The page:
• Jn 15:12, 14, 17—verse 12 restates the “love command” (13:34), verse 14 generally restates 14:15, 21, and verse 17 brings both of these together into a single teaching

Of all the references above, only 15:10a could conceivably relate to the Torah commands specifically, but even that is highly uncertain; in light of the other passages in category (a), it is better to see 15:10a in terms of Jesus’ mission—what he is directed to say and do. The Torah commands are clearly referenced as such only in Jn 8:5, which is part of the passage on the woman caught in adultery (generally recognized as an interpolation, and likely not part of the original Gospel).

Many of these references come from the so-called Farewell Discourse (chapters 13-17), a cluster of discourses probably built up out of (separate) smaller blocks of teaching, in which Jesus gives definitive instruction (and exhortation) to his disciples. There are many sayings and teachings of Jesus—both in John and throughout the Synoptic Gospels—which may be regarded as commands; but the only command clearly identified and emphasized as such in the Farewell Discourse(s) is the so-called “love command” in 13:34; 15:12. In Jn 13:34 the command is:

“that you should love one another—even as I have loved you, (I say) that you should love one another”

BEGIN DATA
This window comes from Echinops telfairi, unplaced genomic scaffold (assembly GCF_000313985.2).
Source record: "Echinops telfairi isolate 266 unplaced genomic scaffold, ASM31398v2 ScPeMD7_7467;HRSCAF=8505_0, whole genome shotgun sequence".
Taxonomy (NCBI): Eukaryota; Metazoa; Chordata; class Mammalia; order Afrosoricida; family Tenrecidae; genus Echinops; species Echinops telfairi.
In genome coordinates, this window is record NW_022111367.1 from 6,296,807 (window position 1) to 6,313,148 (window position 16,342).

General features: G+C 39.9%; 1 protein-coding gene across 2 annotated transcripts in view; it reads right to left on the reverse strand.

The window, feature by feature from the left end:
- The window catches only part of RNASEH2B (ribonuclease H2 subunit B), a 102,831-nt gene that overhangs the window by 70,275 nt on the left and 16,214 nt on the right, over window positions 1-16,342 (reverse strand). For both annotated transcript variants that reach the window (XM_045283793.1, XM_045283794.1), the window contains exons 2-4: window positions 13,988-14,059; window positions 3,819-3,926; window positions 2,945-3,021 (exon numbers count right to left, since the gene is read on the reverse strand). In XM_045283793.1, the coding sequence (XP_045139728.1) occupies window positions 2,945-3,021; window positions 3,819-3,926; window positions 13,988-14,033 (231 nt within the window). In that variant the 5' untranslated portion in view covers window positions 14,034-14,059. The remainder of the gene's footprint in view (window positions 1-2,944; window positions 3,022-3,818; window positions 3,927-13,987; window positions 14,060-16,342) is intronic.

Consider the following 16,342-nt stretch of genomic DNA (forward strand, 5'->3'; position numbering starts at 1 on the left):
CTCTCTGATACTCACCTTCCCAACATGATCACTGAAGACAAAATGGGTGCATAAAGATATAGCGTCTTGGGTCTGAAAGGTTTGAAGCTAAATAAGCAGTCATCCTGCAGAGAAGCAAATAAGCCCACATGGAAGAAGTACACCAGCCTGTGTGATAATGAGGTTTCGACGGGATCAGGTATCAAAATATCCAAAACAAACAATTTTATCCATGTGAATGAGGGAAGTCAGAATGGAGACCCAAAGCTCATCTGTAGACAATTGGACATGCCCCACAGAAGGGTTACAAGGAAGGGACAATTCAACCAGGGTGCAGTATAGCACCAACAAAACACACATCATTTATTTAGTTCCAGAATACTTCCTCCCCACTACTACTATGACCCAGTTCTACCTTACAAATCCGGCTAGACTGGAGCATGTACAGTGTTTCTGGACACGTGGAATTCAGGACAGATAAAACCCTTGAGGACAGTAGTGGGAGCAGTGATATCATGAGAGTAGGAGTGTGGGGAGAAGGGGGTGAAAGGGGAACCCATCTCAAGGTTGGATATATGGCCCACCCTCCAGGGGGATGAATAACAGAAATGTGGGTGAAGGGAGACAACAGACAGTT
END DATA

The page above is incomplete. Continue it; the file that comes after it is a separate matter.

(the aorist subjunctive forms of the verb having the force of imperatives)

Clearly this is related in some way to the “Great Commandment” (Mk 12:29-31 par)—complete love for God and one’s neighbor—the second half of which, in particular, would become central in Jesus’ teaching as preserved in the early Church (Rom 13:9-10; Gal 5:14; James 2:8). Love for God—demonstrated by loving Jesus (whom God sent)—is effectively treated as a command elsewhere in John, particularly in terms of abiding/remaining in Christ (Jn 15:4, 9, etc); but it is love for one’s fellow (believer) that is stressed in Jn 13:34; 15:12ff, and specifically referred to as a commandment. Indeed, it is called a “new” (kaino/$) commandment in 13:34, though the precise meaning and force of this distinction remains uncertain. These and other related questions will be dealt with in more detail in an article on “The Commandments of Christ” later on in this series; for now, it will suffice to conclude with the following observations:

  1. Jesus’ commandments come directly from God the Father (stressing Jesus’ unique role and nature as Son of God)
  2. They relate primarily to his mission on earth—what he is to say (teaching and proclamation, etc) and do (miracles, his willing and sacrificial death [and resurrection], etc)
  3. By word and example, he transmits these commandments to his disciples, best exemplified in the Farewell Discourse(s)
  4. The primary and leading command is two-fold: (i) to love one another, and (ii) to abide/remain in Christ (and his love)

The Old Testament Law (Torah) as such does not appear to be an essential part of this, except insofar as it provides the religious and ethical background to the “love command” and other teachings of Jesus. In this respect, the Gospel of John differs somewhat from the Synoptic Gospels, which depict Jesus dealing more directly (and regularly) with questions derived from (and related to) the Law of Moses.